No, this is not some twisted high-school cheer – “Give me U!” This is what economists do in their spare time trying to figure out the shape of this recession/recovery.  Although I did major in Economics in my days at Vanderbilt, I am not qualified to say with authority what shape this thing is going to take.

I do know from extensive conversations with local (and national) developers that not much has changed in our world since a year ago: banks won’t lend, equity is scared.  Wood Partners, a national multi-family developer (I am an alum) has declared that they are no longer a development company – they are all about asset management and acquisitions.  Just about every builder I know is now in the “distressed assets” business.  So for us right now, the green shoots look a lot more like mold.

More evidence of the sad state of real estate is documented in this piece by Tim Cavanaugh over at   The “re-default” rates are creeping back up, Fannie and Freddie are still hemorrhaging, and the commercial shoe hasn’t fully dropped yet.  Spoke to a couple of high-flyers that have unsold condo deals in the past week that told me that the banks were willing to extend their construction loans out…anything to prevent having to foreclose.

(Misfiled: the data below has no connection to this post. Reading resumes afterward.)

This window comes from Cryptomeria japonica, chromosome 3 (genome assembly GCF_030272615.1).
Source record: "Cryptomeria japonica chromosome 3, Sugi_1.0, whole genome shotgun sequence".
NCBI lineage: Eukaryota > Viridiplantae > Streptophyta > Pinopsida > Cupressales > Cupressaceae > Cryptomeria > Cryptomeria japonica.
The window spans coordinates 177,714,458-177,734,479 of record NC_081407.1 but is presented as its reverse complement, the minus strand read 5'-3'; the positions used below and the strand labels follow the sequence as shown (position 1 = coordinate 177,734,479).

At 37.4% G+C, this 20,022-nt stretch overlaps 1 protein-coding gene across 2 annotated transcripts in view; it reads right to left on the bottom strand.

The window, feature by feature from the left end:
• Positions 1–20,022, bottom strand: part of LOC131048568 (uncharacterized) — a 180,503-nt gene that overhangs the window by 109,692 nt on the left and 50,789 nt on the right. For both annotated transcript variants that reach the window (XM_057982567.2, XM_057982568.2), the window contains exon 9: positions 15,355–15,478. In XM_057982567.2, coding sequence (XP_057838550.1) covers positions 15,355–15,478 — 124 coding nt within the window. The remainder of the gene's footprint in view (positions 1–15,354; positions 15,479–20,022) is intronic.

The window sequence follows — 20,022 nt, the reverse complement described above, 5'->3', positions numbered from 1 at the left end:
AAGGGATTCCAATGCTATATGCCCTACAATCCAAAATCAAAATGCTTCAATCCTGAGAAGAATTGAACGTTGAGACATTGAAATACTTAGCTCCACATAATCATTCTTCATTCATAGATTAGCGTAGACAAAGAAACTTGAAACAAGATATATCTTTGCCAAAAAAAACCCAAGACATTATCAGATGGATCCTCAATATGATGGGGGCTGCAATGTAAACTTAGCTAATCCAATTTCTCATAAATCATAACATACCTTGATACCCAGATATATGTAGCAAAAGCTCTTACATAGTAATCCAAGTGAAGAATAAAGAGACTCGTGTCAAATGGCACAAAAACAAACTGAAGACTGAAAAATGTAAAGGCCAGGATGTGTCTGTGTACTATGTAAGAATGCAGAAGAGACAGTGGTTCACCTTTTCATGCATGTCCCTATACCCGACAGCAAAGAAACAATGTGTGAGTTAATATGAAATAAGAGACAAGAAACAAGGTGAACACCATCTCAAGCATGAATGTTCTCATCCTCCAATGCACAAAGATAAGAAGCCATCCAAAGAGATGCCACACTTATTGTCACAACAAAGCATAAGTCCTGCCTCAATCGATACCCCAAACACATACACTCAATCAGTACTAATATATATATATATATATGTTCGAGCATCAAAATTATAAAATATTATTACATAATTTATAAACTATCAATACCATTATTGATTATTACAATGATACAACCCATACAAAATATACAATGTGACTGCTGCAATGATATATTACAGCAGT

There is a sense of gloom among the entrepreneurial class too as we look to Washington.  The proposed “Cap and Trade” bill, if it passes, will increase builder costs by an estimated 15-25%…bye-bye affordable housing.  Further, the union friendly health care reform bills do not bode well for our future tax structure, further eroding the ability to build one’s net worth.  The overall debt being foisted on the American people – our children, is immoral if not criminal.

One thing I did learn is that capitalism can be ugly.  Schumpeter talked of “Creative destruction,” and we entrepreneurs live by that.  All the bail outs have done is prolonged the slow pull off of the band-aid.  Any kid knows that the faster the band-aid comes off, the less it hurts and the greater chance you have of getting the wound to heal up.   Any common sense citizen knows you don’t get wealthy by going further into debt.  These maxims have obviously not been learned by the solons of Capital Hill.

Well, we slog on.  For us in the real estate business, the shape is an “L.” There are ways out, and hopefully, in the “even a blind rat finds the cheese” scenario, the Congress and this Administration will start to use them.  The best place to start is with another common sense maxim – “when you are in a hole, stop digging.”

The good news in this is the future opportunity.  Delayed construction will allow more time for absorption and for market pricing to get to a more reasonable equilibrium.  How long? Anybody’s guess, but right now, the shape of things to come for us looks like:  [———-].